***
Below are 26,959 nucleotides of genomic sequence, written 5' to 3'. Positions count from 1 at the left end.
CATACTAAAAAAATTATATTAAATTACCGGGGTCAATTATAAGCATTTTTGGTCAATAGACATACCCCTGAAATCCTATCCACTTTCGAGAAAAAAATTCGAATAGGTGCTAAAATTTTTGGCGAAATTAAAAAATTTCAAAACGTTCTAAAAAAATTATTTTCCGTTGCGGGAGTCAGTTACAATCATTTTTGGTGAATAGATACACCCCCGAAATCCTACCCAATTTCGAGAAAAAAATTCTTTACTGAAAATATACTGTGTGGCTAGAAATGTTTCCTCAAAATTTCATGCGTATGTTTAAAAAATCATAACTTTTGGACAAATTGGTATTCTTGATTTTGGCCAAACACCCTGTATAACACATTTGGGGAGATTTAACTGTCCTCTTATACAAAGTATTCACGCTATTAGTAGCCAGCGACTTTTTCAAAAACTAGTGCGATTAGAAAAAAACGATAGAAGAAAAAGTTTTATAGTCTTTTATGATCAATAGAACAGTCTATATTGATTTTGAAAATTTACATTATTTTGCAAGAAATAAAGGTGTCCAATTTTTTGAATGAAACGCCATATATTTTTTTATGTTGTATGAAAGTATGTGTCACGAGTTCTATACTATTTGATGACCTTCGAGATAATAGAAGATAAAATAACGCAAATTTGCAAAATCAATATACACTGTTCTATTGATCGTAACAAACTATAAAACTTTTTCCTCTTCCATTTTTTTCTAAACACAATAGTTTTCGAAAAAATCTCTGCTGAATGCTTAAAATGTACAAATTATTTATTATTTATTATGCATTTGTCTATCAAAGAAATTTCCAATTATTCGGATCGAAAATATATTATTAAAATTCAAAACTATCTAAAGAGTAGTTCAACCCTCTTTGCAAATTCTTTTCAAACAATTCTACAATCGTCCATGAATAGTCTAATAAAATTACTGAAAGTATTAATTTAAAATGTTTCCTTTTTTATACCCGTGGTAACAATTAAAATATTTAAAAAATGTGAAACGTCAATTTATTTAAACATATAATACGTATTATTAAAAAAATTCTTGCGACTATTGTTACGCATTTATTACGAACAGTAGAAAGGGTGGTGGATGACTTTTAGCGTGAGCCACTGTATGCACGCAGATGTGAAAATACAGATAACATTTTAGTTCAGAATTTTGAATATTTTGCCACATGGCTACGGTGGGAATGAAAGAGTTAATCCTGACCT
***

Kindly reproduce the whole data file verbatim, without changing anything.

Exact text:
Below are 26,959 nucleotides of genomic sequence, written 5' to 3'. Positions count from 1 at the left end.
CATACTAAAAAAATTATATTAAATTACCGGGGTCAATTATAAGCATTTTTGGTCAATAGACATACCCCTGAAATCCTATCCACTTTCGAGAAAAAAATTCGAATAGGTGCTAAAATTTTTGGCGAAATTAAAAAATTTCAAAACGTTCTAAAAAAATTATTTTCCGTTGCGGGAGTCAGTTACAATCATTTTTGGTGAATAGATACACCCCCGAAATCCTACCCAATTTCGAGAAAAAAATTCTTTACTGAAAATATACTGTGTGGCTAGAAATGTTTCCTCAAAATTTCATGCGTATGTTTAAAAAATCATAACTTTTGGACAAATTGGTATTCTTGATTTTGGCCAAACACCCTGTATAACACATTTGGGGAGATTTAACTGTCCTCTTATACAAAGTATTCACGCTATTAGTAGCCAGCGACTTTTTCAAAAACTAGTGCGATTAGAAAAAAACGATAGAAGAAAAAGTTTTATAGTCTTTTATGATCAATAGAACAGTCTATATTGATTTTGAAAATTTACATTATTTTGCAAGAAATAAAGGTGTCCAATTTTTTGAATGAAACGCCATATATTTTTTTATGTTGTATGAAAGTATGTGTCACGAGTTCTATACTATTTGATGACCTTCGAGATAATAGAAGATAAAATAACGCAAATTTGCAAAATCAATATACACTGTTCTATTGATCGTAACAAACTATAAAACTTTTTCCTCTTCCATTTTTTTCTAAACACAATAGTTTTCGAAAAAATCTCTGCTGAATGCTTAAAATGTACAAATTATTTATTATTTATTATGCATTTGTCTATCAAAGAAATTTCCAATTATTCGGATCGAAAATATATTATTAAAATTCAAAACTATCTAAAGAGTAGTTCAACCCTCTTTGCAAATTCTTTTCAAACAATTCTACAATCGTCCATGAATAGTCTAATAAAATTACTGAAAGTATTAATTTAAAATGTTTCCTTTTTTATACCCGTGGTAACAATTAAAATATTTAAAAAATGTGAAACGTCAATTTATTTAAACATATAATACGTATTATTAAAAAAATTCTTGCGACTATTGTTACGCATTTATTACGAACAGTAGAAAGGGTGGTGGATGACTTTTAGCGTGAGCCACTGTATGCACGCAGATGTGAAAATACAGATAACATTTTAGTTCAGAATTTTGAATATTTTGCCACATGGCTACGGTGGGAATGAAAGAGTTAATCCTGACCT